Answering these questions will help clarify your data needs and project goals so you can create a customized plan of action for your M&A. By creating a flexible strategy that takes into account the framework and business goals of your M&A, you’ll give the process the highest chance of success and maintain a competitive edge. Otherwise, you may end up wasting time and resources by completing initiatives that don’t fulfill your
IT and Business Alignment
All of that strategizing could go to waste, however, without cooperation between your IT department and other departments, such as the office of the CFO and corporate development. Companies that align their business strategy and IT implementation see the most success from M&A transformations due to the greater understanding gained and the flexibility enabled.
To that end, the IT department should be involved in the transformation project from the starting line. Unfortunately, that only happens in the rarest of cases, and usually IT is only involved within the narrow scope of carrying out due diligence. But, that’s a big mistake. When you wait to involve IT until the ball is already rolling, it has less time to prepare for the project. And, importantly, IT may not necessarily have all the information it needs to plan the project road map in its entirety. This can lead to solutions that, while quick, aren’t properly thought through. Quick solutions also may lead to challenges that could have been avoided.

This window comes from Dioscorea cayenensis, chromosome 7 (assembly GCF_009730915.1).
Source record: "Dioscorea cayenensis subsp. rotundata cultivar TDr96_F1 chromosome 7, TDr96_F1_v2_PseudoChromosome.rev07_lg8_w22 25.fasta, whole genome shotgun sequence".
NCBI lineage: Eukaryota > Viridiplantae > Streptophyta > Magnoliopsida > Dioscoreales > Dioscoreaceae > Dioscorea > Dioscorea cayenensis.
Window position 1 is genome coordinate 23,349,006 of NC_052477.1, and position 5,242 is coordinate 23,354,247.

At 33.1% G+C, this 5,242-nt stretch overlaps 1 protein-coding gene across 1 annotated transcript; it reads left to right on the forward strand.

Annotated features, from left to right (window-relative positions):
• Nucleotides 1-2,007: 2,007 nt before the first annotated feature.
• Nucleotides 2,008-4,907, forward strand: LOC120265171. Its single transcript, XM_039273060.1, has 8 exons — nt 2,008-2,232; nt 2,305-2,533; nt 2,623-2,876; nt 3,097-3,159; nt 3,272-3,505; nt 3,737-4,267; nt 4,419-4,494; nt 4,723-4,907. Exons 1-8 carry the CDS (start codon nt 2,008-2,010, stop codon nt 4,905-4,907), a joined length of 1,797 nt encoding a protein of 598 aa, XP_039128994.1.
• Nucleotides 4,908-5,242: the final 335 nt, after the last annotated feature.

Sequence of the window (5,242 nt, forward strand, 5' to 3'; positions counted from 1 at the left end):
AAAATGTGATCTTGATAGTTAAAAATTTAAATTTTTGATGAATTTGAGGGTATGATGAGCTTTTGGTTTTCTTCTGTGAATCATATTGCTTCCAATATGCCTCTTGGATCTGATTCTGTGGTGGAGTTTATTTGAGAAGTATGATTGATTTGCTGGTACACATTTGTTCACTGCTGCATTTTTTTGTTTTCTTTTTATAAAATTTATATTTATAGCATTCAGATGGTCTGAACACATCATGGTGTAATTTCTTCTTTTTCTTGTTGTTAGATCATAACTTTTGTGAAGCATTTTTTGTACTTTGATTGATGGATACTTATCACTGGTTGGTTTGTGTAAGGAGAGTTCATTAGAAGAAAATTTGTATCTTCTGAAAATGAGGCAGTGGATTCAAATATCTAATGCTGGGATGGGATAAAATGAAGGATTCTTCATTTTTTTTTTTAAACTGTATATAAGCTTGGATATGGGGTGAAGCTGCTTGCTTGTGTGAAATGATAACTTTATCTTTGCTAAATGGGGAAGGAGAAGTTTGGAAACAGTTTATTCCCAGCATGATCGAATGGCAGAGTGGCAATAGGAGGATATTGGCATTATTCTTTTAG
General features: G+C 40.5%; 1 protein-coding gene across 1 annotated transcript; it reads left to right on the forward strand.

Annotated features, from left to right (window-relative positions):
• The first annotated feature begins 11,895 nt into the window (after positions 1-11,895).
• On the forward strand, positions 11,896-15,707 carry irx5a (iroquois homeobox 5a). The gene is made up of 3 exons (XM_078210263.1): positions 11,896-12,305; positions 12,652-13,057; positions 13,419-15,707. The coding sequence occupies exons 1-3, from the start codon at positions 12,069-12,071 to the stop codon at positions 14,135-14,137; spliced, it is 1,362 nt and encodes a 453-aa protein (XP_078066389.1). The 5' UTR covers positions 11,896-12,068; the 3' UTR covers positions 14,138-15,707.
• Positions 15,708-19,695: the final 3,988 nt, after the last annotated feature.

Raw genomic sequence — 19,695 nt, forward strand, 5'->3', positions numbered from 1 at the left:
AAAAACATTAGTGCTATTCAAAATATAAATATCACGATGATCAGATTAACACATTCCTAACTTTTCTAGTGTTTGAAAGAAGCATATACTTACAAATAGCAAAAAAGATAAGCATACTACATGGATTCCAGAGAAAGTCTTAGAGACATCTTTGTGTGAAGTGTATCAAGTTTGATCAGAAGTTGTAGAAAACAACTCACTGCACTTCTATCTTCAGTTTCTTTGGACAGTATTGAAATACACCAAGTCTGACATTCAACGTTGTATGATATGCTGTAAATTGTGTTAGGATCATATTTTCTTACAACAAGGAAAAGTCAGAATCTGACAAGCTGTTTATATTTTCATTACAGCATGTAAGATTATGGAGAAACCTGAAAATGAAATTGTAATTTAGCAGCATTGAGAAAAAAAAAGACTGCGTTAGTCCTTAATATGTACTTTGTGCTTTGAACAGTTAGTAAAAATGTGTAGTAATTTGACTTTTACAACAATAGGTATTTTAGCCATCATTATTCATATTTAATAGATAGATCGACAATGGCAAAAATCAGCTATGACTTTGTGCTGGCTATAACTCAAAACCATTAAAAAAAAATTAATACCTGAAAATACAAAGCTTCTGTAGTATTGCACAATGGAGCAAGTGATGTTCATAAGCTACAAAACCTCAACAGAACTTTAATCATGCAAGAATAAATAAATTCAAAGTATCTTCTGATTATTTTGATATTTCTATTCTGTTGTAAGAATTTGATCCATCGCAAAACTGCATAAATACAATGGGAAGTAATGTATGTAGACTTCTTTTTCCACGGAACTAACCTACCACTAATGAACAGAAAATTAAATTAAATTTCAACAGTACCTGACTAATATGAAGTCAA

Of course, in order to be useful throughout the planning process, the IT department needs to understand business goals and be familiar with business processes. This deep level of insight into the business gives IT a superpower: the ability to implement necessary changes with more flexibility and less friction.
Flexibility is critical to any successful transformation project; there are bound to be unexpected challenges and twists in the road. But, having the flexibility to adapt to those changes and adjust IT processes or decisions can be the deciding factor between a well-executed M&A project and a project ridden with delays and additional costs, such as TSA penalties. That’s why alignment of business and IT—particularly, the early involvement of IT—is a major factor for the project’s success.